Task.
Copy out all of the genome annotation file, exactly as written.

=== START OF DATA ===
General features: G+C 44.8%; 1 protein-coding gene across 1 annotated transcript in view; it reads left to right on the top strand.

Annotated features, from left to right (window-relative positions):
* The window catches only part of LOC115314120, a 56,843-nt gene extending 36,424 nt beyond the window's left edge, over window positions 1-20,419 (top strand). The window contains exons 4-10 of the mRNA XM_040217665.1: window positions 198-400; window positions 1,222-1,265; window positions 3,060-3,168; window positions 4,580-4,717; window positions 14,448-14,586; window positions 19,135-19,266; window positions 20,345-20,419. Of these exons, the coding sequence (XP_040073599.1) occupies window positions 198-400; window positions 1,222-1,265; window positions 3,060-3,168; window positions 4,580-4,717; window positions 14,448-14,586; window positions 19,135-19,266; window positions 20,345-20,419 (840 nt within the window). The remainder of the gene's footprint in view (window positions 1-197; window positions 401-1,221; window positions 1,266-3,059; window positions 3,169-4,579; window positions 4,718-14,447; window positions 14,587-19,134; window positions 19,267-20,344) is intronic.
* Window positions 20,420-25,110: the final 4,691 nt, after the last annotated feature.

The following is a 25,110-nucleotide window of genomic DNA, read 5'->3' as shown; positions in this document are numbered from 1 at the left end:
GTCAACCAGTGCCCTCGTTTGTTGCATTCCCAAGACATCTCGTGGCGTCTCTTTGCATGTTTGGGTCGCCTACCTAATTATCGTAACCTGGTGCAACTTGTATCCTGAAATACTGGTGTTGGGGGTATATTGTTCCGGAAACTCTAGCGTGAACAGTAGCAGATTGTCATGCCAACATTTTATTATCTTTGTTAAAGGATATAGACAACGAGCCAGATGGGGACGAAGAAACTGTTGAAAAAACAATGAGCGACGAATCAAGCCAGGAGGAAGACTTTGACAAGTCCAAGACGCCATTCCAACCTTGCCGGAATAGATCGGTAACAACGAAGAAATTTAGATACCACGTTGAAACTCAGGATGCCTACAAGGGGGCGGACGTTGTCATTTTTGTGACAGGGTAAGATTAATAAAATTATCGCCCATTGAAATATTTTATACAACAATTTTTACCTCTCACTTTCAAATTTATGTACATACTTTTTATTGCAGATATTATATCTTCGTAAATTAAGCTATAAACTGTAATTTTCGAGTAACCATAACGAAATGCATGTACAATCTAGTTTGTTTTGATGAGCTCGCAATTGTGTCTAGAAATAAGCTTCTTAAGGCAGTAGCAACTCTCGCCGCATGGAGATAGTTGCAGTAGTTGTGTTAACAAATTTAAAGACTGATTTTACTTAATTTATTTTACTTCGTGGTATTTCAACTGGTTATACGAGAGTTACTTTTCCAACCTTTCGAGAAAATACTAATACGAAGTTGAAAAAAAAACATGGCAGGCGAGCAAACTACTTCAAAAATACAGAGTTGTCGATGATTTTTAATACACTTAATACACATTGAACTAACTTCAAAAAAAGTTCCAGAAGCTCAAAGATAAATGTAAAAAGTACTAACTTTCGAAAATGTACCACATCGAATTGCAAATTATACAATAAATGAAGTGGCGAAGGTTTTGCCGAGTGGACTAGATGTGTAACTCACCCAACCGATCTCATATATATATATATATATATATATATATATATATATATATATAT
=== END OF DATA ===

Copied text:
General features: G+C 44.8%; 1 protein-coding gene across 1 annotated transcript in view; it reads left to right on the top strand.

Annotated features, from left to right (window-relative positions):
* The window catches only part of LOC115314120, a 56,843-nt gene extending 36,424 nt beyond the window's left edge, over window positions 1-20,419 (top strand). The window contains exons 4-10 of the mRNA XM_040217665.1: window positions 198-400; window positions 1,222-1,265; window positions 3,060-3,168; window positions 4,580-4,717; window positions 14,448-14,586; window positions 19,135-19,266; window positions 20,345-20,419. Of these exons, the coding sequence (XP_040073599.1) occupies window positions 198-400; window positions 1,222-1,265; window positions 3,060-3,168; window positions 4,580-4,717; window positions 14,448-14,586; window positions 19,135-19,266; window positions 20,345-20,419 (840 nt within the window). The remainder of the gene's footprint in view (window positions 1-197; window positions 401-1,221; window positions 1,266-3,059; window positions 3,169-4,579; window positions 4,718-14,447; window positions 14,587-19,134; window positions 19,267-20,344) is intronic.
* Window positions 20,420-25,110: the final 4,691 nt, after the last annotated feature.

The following is a 25,110-nucleotide window of genomic DNA, read 5'->3' as shown; positions in this document are numbered from 1 at the left end:
GTCAACCAGTGCCCTCGTTTGTTGCATTCCCAAGACATCTCGTGGCGTCTCTTTGCATGTTTGGGTCGCCTACCTAATTATCGTAACCTGGTGCAACTTGTATCCTGAAATACTGGTGTTGGGGGTATATTGTTCCGGAAACTCTAGCGTGAACAGTAGCAGATTGTCATGCCAACATTTTATTATCTTTGTTAAAGGATATAGACAACGAGCCAGATGGGGACGAAGAAACTGTTGAAAAAACAATGAGCGACGAATCAAGCCAGGAGGAAGACTTTGACAAGTCCAAGACGCCATTCCAACCTTGCCGGAATAGATCGGTAACAACGAAGAAATTTAGATACCACGTTGAAACTCAGGATGCCTACAAGGGGGCGGACGTTGTCATTTTTGTGACAGGGTAAGATTAATAAAATTATCGCCCATTGAAATATTTTATACAACAATTTTTACCTCTCACTTTCAAATTTATGTACATACTTTTTATTGCAGATATTATATCTTCGTAAATTAAGCTATAAACTGTAATTTTCGAGTAACCATAACGAAATGCATGTACAATCTAGTTTGTTTTGATGAGCTCGCAATTGTGTCTAGAAATAAGCTTCTTAAGGCAGTAGCAACTCTCGCCGCATGGAGATAGTTGCAGTAGTTGTGTTAACAAATTTAAAGACTGATTTTACTTAATTTATTTTACTTCGTGGTATTTCAACTGGTTATACGAGAGTTACTTTTCCAACCTTTCGAGAAAATACTAATACGAAGTTGAAAAAAAAACATGGCAGGCGAGCAAACTACTTCAAAAATACAGAGTTGTCGATGATTTTTAATACACTTAATACACATTGAACTAACTTCAAAAAAAGTTCCAGAAGCTCAAAGATAAATGTAAAAAGTACTAACTTTCGAAAATGTACCACATCGAATTGCAAATTATACAATAAATGAAGTGGCGAAGGTTTTGCCGAGTGGACTAGATGTGTAACTCACCCAACCGATCTCATATATATATATATATATATATATATATATATATATATATATAT